Sutton Coldfield has proudly used its Royal name since 1528 – without knowing that it legally lost the privilege because of a paperwork error in 1887.
A hapless town clerk on a fledgling Victorian council could be responsible for the administrative mix up that saw the town lose its Royal status without even knowing.
It has emerged that the Royal Charter should have been renewed by officials when the new borough council was created in 1887.
Buckingham Palace is now warning that any revival of the title, which was bestowed on the town by Henry VIII, could be hampered by its “illegal use”.
The incredible and potentially costly oversight has been unearthed by a local resident who is campaigning to reinstate the title in time for the Queen’s Diamond Jubilee.
Birmingham City Council’s legal department has contacted Buckingham Palace to investigate how Sutton can reclaim the title that had stood in place for 359 years.
Sutton resident and urban regeneration expert Nick Corbett is spearheading the campaign for its reinstatement. He said: “Many people assume Sutton lost its Royal Town status when it became part of Birmingham in the 1970s, but that is not correct.
“When the new Borough Council of Sutton Coldfield was created, they forgot to renew the Royal Charter.
“Once the council was established the borough councillors should have applied to the Lord Chancellor to renew the Royal Charter.
“It seems they continued to use the Royal Town name even though, legally speaking, they shouldn’t have. Perhaps they were poorly advised by a clerk or borough solicitor?”
A council letter to Mr Corbett said: “The legal department investigated the possibility of using the prefix ‘Royal’ in the Sutton Coldfield name and confirms this will not be possible without the permission of the Lord Chancellor.
“This was confirmed by Buckingham Palace which also stated that any unauthorised use would severely damage a future application for permission.”
Sutton Coldfield is the only town in England to have lost its royal status, which was secured with the help of its most famous resident, John Harman.
Harman, who was born at Moor Hall Farm, became Bishop Vesey and an adviser and friend to Henry VIII.
He used his wealth and influence to turn Sutton into a prosperous town and his legacy includes the establishment of Sutton Park, Sutton Coldfield Municipal Charities, a house building programme for the poor, a grammar school, a market place, and bridge building programme.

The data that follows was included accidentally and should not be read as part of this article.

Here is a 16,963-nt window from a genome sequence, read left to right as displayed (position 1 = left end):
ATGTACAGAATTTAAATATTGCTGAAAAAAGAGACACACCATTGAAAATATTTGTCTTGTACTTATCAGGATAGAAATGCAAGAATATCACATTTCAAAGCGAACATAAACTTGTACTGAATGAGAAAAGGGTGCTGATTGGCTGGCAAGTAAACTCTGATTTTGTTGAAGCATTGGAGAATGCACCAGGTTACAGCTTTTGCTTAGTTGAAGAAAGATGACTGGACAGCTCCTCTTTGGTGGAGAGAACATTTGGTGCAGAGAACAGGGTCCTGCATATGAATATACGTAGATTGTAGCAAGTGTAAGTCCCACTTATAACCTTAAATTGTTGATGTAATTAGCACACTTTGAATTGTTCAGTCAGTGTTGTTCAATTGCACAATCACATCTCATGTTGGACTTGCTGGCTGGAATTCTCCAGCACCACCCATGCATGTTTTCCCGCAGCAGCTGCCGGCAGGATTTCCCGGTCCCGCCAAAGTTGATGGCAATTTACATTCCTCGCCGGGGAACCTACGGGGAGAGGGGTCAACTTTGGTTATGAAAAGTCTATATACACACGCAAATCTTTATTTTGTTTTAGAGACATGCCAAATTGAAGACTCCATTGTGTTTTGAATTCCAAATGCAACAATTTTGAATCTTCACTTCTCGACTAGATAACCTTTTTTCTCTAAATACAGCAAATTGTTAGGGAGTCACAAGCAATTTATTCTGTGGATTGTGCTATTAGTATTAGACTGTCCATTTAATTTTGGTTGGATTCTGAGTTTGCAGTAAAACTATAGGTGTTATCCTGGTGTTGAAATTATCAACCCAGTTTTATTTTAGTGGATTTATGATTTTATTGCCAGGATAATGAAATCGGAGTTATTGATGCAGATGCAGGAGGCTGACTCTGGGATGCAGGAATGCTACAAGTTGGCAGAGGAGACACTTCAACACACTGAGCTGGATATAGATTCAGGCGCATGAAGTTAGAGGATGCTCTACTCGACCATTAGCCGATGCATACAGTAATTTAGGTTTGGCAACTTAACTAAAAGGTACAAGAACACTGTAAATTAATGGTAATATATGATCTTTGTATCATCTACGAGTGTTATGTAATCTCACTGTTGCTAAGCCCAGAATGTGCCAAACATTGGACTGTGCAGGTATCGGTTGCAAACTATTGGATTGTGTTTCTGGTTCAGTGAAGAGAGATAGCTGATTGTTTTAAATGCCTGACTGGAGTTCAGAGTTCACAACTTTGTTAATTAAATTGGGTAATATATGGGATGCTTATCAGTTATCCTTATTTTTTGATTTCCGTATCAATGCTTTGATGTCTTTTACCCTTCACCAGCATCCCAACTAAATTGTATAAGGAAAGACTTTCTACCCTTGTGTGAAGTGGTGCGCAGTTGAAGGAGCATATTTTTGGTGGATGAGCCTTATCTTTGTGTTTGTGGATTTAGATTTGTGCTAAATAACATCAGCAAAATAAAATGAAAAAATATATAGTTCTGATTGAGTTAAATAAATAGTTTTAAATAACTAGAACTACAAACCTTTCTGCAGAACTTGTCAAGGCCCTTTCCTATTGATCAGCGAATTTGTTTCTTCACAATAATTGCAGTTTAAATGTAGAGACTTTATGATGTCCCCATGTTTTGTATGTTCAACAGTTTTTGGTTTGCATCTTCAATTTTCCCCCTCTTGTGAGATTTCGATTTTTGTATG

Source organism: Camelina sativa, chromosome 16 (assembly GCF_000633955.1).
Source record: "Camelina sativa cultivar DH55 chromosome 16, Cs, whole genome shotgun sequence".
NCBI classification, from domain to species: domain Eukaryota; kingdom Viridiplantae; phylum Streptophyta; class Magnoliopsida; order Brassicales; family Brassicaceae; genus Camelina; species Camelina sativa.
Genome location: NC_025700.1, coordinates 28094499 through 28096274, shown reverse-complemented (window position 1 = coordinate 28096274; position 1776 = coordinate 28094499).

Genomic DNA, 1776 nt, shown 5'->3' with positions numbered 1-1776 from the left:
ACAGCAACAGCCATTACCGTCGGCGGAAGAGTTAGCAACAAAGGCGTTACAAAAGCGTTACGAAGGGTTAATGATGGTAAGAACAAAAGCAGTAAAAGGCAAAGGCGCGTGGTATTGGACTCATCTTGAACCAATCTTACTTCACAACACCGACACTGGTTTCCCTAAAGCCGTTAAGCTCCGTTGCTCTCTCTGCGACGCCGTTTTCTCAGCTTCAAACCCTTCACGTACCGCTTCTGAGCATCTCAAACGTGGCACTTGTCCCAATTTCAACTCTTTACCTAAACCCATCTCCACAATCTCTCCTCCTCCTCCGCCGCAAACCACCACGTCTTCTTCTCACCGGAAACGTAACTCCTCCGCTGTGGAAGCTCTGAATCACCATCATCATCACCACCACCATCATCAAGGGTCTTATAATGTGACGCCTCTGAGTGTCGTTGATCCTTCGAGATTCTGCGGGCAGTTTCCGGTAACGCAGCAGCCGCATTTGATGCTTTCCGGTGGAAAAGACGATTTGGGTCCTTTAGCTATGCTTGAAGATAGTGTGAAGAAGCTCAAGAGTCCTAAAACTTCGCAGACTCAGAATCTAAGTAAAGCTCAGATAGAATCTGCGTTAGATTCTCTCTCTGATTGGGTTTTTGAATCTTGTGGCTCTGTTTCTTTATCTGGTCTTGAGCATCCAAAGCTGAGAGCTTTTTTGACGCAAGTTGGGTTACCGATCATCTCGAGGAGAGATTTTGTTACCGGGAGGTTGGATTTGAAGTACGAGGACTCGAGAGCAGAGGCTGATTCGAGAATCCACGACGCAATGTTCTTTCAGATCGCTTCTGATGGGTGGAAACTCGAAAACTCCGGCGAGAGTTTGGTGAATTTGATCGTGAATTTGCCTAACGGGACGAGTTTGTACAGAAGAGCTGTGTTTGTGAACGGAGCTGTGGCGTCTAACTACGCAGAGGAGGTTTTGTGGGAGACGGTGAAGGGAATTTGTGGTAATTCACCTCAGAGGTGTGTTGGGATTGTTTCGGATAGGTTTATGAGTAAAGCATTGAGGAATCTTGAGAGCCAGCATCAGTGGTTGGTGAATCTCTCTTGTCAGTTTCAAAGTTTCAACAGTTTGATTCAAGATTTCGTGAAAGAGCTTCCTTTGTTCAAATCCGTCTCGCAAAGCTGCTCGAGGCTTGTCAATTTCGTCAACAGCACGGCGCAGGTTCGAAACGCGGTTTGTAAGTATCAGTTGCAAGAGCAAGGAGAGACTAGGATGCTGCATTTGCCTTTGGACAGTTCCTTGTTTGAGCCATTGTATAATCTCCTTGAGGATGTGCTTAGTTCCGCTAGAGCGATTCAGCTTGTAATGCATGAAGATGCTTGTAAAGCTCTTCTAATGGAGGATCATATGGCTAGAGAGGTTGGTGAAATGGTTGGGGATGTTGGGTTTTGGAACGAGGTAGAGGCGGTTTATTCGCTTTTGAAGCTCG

When he became the wealthy Bishop of Exeter, he funnelled the riches of Devon back to his building projects in Sutton Coldfield.
He was also responsible for securing the Royal Charter.
Mr Corbett said: “When you unravel the layers that make a place what it is, you sometimes find key place-shapers who have left a big legacy.
“In the case of Sutton Coldfield it’s John Harman who has left the biggest legacy. Sutton Coldfield can learn a lot about vision and urban regeneration from John Harman.
“In response he developed a long -term strategy to renew the town. The reason for the campaign for the Royal Town name today is that we need to raise investor confidence again in Sutton Coldfield.
“The Sutton Coldfield town centre masterplan needs more than £1 billion of private sector investment to deliver it. This plan can’t be left on a shelf to collect dust, it needs to be implemented.
“The royal name could help with place branding and raise investor confidence. It could be reinstated as part of Birmingham’s celebrations for the Queen’s Diamond Jubilee in 2012.
“But this is only going to happen if people in Sutton ask for it. I worked for the Royal Borough of Kensington and Chelsea for seven years and I have seen how a royal name pre-fix opens doors to investors around the world.”
Mr Corbett is urging local residents to lobby Sutton Coldfield MP and International Development Secretary, Andrew Mitchell.
Mr Mitchell said: “This is an interesting idea and most people would agree that we should pursue it.
“Unfortunately the last Labour Government was unhelpful on this issue but I am already in discussions with Ken Clarke, the Lord Chancellor.”